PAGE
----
Book List of the Week

A Marvelous Repertoire: Ronan Bouroullec’s Book List

By Steve Kroeter September 25, 2012

Ronan Bouroullec

Product designer Ronan Bouroullec: Atelier Bouroullec, Ronan & Erwan Bouroullec (Paris)

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Partners for over a decade, Ronan Bouroullec together with his brother, Erwan, have created innovative designs for products ranging from furniture, lamps, tableware, and textiles to architectural projects, exhibition catalogues and, recently, an iPad application.

Ronan Bouroullec’s book list for Designers & Books reveals some of the varied ideas and sources of inspiration (art, architecture, Japanese crafts) that inform the Bouroullec brothers’ work. On Ronan’s list is artist Donald Judd’s Raume Spaces, which documents Judd’s transformation of the interiors of his famed workplaces in New York and Marfa, Texas, through his architectural forms and furniture designs. Bouroullec comments, “It was the first art book I ever bought. It has remained the most important one for me especially because of the relationship of Judd’s highly refined pieces to the rustic interiors.” Also on the list is Takeji Iwamiya’s Katachi: A Picture Book of Traditional Japanese Workmanship, which presents a photographic catalogue of objects, including door handles, canoes, musical instruments, and shoes. A further source of visual inspiration is Alexander Girard’s The Magic of a People: Folk Art and Toys from the Collection of the Girard Foundation, a book Ronan Bouroullec regards as “a marvelous repertoire.”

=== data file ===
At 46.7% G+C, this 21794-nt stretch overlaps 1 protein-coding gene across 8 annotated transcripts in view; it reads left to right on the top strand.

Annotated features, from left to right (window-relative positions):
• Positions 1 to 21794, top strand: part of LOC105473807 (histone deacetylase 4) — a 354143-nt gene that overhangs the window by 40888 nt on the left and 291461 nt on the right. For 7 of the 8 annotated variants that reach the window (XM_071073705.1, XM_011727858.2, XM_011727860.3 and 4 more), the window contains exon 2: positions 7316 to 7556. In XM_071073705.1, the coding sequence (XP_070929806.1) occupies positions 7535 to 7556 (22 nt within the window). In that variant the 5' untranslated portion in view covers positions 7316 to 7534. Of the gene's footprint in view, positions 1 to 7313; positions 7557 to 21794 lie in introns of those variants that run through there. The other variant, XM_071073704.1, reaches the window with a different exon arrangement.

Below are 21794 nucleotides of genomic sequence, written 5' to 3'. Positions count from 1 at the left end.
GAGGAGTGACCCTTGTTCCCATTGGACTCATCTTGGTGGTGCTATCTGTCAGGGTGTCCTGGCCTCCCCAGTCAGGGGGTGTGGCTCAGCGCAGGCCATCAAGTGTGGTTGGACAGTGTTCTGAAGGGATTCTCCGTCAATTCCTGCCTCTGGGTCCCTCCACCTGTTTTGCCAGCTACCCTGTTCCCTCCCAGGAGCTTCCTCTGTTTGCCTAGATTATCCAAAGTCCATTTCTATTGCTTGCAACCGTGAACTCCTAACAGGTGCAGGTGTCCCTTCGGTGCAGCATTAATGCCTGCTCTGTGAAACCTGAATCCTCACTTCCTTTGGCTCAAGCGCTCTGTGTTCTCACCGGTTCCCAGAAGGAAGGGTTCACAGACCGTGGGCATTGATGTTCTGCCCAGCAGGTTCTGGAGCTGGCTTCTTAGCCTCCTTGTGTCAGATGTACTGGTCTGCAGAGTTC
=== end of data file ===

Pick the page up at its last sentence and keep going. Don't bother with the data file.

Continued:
Ronan and Erwan Bouroullec: Works, 2012 (Phaidon Press)

Earlier this year, Phaidon Press published its second monograph of the Bouroullec brothers’ designs. Ronan and Erwan Bouroullec: Works by Anniina Koivu and Ronan and Erwan Bouroullec. The book is a comprehensive guide to the Bouroullecs’ portfolio of objects, which find a unique balance between experimentation, handcrafted qualities, and practicality. The brothers’ designs have been produced for major companies such as Kartell, Vitra, Ligne Roset, Kvadrat, Cappellini, Flos, Alessi, Magis, and Hans Grohe, as well as in limited-edition pieces, such as those created for Galerie Kreo in Paris.

This balancing act also surfaces in another title on Ronan Bouroullec’s book list—Sori Yanagi Design, which documents the work of one of the major Japanese designers of the postwar era, who combined Western industrial designs with organic forms and Japan’s artisanal traditions. Bouroullec recalls in his book list comment about the Yanagi monograph, designed by Yanagi himself: “Over the past 15 years, I have looked at this book almost once a month, but it was not until recently that discovered that there were some translations from Japanese into English. The book is so clear and precise that I never required any further explanation beyond the images to understand the meaning of his work.”

Clouds, textile wall system designed by Ronan and Erwan Bouroullec for Kvadrat, 2009. From Ronan and Erwan Bouroullec: Works, 2012. Courtesy of Phaidon Press
Erwan (left) and Ronan Bouroullec, 2009. Photo © Ola Rindal

Note: An exhibition of the Bouroullec brothers’ work, “Ronan and Erwan Bouroullac: Bivouac,” opens at the Museum of Contemporary Art, Chicago (MCA), October 20, 2012. Initiated by the Centre Pompidou-Metz (France) earlier this year, the MCA exhibition will be on view through January 20, 2013. The catalogue of the exhibition was designed by the Bouroullecs.

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